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Monarcheon

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Everything posted by Monarcheon

  1. Is that so? Hm, maybe I played an arranged version of this, then. I mean, I'm totally with you in that I like to stick to the original, I guess I just hadn't remembered it correctly. I'll take a look at it with imslp again later.
  2. Generally, I think it's a pretty good rendition. I was a little confused by the ornaments and "interest keepers" you threw in here and there but I got over it over time. Some score-building issues at 68 and 70, but most of them have to do with an askew slur here or there. Pretty nicely done.
  3. Hi there, and welcome! Hope you find what you're looking for here. Specific notes: m. 16 - voice leading of the left hand sounds awkward... the 7th normally resolves to the tonic 3. You did it in measures prior as well. m. 19 - just making sure you know that clarinets are Bb instruments and horns are F instruments, so will not read those concert pitch notes the same way. Sometimes it's implied, but normally it should be written. m. 51/113 - Especially with winds, you generally want it so players have an ending note to play in the next measure, and not just cut them off. m. 58 - Dynamics should be marked on the measure with notes. General notes: For a piano concerto, the piano is pretty underutilized. I know you have it so it plays melodies some of the time, but then so do your other instruments. It's always okay to have piano as accompaniment some of the time, but there should always be focus on it, even in a slow movement. String writing: some of your slurs are a little strange. And when you don't put slurs, the blowing comes out awkward. Generally, 16th note phrases (of 4) want to start on down bows, and eighth notes at the second speed of the piece can be played with 2 up bows in a row in necessary. Long slurs are generally not appreciated. Some composers wrongly use slurs are phrase markings. Don't be fooled. String players are wired to look at slurs as bowings. Wind writing: I kind of like how it's pecky at some points. With the exception of E, I can't see any major breathing problems, so good on your for that. Circular breathing is not for everyone. Like I said above, winds generally want to have some sort of ending note in a run or thematic passage, just so they have a bit more closure. You should probably add some slurs to various parts where there are triplets or sixteenths, since winds don't want to always have to tongue if necessary, especially with faster stuff. This was pretty nice sounding at the very least. Definitely tonally classically in sound. Nice- Cheers!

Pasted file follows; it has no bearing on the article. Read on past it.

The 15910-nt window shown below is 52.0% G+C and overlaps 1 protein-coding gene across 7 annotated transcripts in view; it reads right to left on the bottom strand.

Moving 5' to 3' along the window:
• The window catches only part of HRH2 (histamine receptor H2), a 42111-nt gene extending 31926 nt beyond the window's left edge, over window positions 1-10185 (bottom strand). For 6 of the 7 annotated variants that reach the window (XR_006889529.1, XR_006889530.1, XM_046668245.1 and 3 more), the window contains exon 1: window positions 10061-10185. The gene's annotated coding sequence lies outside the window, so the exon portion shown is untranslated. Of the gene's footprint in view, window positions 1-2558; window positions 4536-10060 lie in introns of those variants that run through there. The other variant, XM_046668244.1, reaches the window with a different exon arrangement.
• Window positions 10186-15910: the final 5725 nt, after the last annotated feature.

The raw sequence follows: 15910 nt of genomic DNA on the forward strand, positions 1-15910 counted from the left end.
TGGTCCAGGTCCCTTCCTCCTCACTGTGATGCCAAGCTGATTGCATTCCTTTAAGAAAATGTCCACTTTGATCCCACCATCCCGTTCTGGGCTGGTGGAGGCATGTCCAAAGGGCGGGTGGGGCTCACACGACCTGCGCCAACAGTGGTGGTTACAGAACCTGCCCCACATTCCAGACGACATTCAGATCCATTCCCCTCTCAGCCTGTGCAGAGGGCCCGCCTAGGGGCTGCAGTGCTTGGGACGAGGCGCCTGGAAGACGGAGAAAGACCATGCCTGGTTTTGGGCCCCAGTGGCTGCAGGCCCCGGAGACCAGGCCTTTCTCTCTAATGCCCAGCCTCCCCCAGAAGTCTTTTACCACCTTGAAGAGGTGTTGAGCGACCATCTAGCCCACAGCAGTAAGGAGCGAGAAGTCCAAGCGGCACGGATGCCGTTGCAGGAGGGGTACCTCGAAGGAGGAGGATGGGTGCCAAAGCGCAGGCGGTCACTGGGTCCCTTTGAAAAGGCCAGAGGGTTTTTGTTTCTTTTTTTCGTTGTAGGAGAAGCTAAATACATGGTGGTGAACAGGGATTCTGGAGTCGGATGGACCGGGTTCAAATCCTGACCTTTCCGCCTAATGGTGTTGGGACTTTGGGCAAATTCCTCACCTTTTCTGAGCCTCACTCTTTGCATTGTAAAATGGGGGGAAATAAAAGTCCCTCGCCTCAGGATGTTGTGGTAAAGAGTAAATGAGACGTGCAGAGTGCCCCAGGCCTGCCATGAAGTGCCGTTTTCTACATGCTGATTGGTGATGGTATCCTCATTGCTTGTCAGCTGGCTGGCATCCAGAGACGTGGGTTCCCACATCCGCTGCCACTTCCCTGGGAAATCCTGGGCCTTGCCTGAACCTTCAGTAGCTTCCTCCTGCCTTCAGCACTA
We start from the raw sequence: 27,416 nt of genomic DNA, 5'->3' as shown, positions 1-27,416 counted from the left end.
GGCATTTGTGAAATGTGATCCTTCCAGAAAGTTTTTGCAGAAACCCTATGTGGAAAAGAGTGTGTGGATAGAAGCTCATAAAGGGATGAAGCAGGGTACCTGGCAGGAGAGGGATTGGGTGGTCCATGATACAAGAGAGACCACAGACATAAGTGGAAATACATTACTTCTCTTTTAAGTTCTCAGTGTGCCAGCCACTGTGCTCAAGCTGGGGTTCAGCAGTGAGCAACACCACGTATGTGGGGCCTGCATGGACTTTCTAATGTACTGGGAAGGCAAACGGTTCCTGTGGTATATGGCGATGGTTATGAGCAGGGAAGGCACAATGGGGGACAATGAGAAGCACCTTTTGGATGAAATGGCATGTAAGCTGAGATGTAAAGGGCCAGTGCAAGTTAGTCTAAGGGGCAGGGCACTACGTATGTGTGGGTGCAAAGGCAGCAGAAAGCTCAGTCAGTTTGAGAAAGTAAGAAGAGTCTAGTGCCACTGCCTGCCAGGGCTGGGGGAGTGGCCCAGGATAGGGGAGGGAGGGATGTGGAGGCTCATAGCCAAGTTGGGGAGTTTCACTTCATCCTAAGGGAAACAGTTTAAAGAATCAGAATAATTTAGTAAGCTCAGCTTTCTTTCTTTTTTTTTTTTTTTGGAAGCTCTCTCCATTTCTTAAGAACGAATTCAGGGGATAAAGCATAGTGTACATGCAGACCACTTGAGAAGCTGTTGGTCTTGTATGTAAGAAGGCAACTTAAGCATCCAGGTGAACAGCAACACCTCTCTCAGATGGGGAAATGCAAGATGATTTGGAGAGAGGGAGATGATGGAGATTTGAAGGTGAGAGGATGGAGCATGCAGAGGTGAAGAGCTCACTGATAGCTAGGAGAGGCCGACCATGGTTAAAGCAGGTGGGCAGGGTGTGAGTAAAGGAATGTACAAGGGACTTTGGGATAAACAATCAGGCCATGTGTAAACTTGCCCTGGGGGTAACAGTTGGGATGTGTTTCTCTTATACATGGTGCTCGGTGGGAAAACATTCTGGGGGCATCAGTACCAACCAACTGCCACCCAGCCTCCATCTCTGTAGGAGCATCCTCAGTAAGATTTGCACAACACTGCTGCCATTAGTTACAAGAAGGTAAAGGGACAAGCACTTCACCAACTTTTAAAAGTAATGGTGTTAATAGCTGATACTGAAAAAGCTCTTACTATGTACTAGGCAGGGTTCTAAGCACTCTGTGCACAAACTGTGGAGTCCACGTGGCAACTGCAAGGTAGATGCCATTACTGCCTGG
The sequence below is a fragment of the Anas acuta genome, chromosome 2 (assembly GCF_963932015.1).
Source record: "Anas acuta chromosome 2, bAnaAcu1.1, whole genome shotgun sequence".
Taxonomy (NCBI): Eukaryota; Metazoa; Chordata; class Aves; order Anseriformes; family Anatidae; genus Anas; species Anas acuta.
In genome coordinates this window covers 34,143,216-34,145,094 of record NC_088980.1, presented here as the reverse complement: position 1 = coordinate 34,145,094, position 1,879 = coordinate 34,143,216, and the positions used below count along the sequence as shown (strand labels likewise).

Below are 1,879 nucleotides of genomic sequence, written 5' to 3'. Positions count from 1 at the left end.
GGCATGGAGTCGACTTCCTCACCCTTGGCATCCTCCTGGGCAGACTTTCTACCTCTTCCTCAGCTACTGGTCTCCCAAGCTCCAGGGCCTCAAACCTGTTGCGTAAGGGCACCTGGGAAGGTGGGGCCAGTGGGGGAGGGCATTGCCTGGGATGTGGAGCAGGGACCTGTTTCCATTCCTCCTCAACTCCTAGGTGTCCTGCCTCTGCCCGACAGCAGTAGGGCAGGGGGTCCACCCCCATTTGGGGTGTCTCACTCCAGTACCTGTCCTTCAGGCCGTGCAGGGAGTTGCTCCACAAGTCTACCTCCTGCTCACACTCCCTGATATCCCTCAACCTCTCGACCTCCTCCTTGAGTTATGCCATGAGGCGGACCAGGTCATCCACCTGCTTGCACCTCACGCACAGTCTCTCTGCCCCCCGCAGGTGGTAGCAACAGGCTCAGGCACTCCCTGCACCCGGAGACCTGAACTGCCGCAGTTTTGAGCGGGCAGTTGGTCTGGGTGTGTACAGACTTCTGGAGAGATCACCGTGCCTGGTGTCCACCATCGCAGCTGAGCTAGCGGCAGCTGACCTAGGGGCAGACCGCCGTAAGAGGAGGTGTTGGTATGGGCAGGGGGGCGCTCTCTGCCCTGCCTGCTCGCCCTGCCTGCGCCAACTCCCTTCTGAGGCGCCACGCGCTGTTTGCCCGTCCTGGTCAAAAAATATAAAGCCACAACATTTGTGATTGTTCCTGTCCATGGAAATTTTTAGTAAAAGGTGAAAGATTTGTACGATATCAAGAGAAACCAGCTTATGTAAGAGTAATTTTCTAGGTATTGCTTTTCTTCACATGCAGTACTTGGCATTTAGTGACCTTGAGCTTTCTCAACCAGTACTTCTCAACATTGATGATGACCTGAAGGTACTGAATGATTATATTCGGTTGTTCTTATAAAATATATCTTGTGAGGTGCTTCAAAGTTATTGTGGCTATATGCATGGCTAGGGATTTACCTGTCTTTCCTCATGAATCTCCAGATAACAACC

4. Hi there; This is pretty good as well. Maybe your cello (I think that's what it is) is a bit too present sometimes, in terms of both volume and frequency. I'd imagine a motif like that coming back in everybody so often to give the audience a sinking feeling rather than having it always be there. The chords got better as it hit its stride; there's a couple parts in the first chords where they seem to resolve unintentionally (I think to F#, for reference), and didn't match the atmosphere. Probably had to do with the fact that you had more moving lines near the beginning. Experiment with it a little bit. Cheers!
  5. Recent addition to the daily sketch series, and I wanted to see if I could match my own competition theme. I was also kind of on a time crunch to write that day (hedging...) so the results did not follow my criteria very well. It ended coming out more of a "Fantasy on Some Themes" rather than a "Variations on a Theme". However, I still think the result is decently pleasant. Please enjoy this fantasy on themes by Hovhaness from "And God Created Creat Whales"!